Mr. Big Fat Backside, a k a Karl Rove, and the Bullshitter-in-Chief are still shitting us. But of course you’d never know that from this morning’s lead editorial in The Wall Street Journal. It rails against Congressman Jack Murtha, who wants an immediate U.S. withdrawal from Iraq.
The editorial also claims, “President Bush’s surprise visit to Baghdad did a lot to assure Iraqis about U.S. resolve.” And it concludes, “The U.S. has sacrificed too much already in Iraq to withdraw just when victory once again looks possible.”
WSJ editorial writers apparently don’t read their own paper. They must’ve missed Greg Jaffe’s front-paged disaster report, “A Camp Divided,” which ran on Saturday. It explains a lot of things, including why the Bullshitter and Mr. Big Fat Backside are spinning pipedreams. Jaffe’s lede was a grabber:
Camp Taji, Iraq
This sprawling military base is divided down the middle by massive concrete barriers, a snaking fence and rifle-toting guards. On one side, about 10,000 U.S. Army soldiers live in air-conditioned trailers. There’s a movie theater, a swimming pool, a Taco Bell, and a post exchange the size of a Wal-Mart, stocked with everything from deodorant to DVD players.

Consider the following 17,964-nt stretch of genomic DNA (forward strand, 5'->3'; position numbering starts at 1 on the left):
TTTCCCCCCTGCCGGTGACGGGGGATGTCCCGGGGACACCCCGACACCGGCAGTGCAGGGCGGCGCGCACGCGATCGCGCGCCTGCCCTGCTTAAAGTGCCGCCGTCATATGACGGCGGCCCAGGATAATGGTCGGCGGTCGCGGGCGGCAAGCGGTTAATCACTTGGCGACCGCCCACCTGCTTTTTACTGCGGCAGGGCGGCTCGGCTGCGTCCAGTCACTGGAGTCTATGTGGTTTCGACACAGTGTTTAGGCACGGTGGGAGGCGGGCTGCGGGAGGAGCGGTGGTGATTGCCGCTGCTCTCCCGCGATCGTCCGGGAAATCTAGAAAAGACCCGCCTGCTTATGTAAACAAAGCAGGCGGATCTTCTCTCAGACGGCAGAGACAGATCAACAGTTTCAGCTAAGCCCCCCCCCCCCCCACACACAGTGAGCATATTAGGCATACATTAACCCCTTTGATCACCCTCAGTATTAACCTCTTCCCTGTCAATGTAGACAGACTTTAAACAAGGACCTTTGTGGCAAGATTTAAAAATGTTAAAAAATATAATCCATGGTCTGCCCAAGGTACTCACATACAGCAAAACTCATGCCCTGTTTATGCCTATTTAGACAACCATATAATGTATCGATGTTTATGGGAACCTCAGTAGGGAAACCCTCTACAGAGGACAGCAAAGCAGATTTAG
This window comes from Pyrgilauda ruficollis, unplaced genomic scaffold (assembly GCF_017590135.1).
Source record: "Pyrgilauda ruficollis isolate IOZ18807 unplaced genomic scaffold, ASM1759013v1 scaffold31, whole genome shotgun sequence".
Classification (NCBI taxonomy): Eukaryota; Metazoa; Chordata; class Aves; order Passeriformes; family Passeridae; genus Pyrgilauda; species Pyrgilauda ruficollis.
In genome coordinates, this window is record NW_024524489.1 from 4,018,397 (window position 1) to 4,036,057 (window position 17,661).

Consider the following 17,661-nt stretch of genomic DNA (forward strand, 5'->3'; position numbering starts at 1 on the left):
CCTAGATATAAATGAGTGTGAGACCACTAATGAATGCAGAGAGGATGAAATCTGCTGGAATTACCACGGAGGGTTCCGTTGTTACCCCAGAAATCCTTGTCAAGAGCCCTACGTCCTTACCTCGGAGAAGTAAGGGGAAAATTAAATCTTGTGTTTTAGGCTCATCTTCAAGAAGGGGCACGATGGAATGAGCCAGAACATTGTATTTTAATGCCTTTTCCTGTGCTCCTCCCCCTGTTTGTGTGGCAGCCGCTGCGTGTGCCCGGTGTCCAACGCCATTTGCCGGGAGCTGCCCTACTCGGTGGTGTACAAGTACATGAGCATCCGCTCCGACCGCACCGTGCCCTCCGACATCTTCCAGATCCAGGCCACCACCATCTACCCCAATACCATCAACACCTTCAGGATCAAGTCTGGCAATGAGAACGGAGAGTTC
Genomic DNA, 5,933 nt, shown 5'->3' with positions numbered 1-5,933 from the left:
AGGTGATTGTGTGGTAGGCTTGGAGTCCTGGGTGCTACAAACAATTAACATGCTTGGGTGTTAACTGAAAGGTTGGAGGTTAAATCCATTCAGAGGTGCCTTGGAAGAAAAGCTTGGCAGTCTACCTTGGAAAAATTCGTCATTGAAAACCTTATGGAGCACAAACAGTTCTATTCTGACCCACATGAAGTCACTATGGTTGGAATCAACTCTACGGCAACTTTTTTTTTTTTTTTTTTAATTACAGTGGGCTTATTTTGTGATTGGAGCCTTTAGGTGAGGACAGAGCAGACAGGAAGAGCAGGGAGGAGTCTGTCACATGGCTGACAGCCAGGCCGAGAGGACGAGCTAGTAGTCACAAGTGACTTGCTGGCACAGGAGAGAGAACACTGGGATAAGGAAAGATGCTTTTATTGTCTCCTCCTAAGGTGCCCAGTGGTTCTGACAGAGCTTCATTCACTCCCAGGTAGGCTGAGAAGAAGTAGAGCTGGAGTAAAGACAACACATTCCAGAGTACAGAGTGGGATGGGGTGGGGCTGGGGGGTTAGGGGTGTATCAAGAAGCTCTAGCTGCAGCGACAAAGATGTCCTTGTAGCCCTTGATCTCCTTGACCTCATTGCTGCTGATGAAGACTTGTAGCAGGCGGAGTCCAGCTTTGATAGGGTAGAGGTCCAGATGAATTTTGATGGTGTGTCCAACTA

On the other side are a similar number of Iraqi soldiers whose success will determine when U.S. troops can go home. The Iraqi troops live in fetid barracks built by the British in the 1920s, ration the fuel they use to run their lights and sometimes eat spoiled food that makes them sick.
“The only soldiers who pass regularly between the two worlds are about 130 U.S. Army advisers, who live, train and work with the Iraqis,” Jaffe writes. Then comes his nut graf:
For many of these advisers, the past six months have been a disorienting experience, putting them at odds with their fellow U.S. soldiers and eroding their confidence in the U.S. government’s ability to build an Iraqi force that can stabilize this increasingly violent country.
This is followed by Lt. Col. Charles Payne’s flat-out claim that U.S. troops on the American side of the base “treat the Iraqis with utter scorn and contempt. The Iraqis may not be sophisticated, but they aren’t stupid. They see it.”
Payne, a 25-year Army veteran, commanded about 50 advisers until last month when he was dismissed from his job, Jaffe reports, for getting in the base commander’s way. Payne’s take, in the commander’s opinion, is “totally ridiculous.” How so? Well, Payne and the advisers have “gone native.”
Gone native. Where have we heard that before? Ah yes. Famous last words of the British raj.
“Though the divide here at Camp Taji is extreme, it reflects a growing friction throughout this war-torn country,” Jaffe notes. His devastating report is posted behind a subscripton wall. But thanks to my staff of thousands, you can read it online when you click this link or the map. It will be available — free — for the next few days, even for WSJ editorial writers.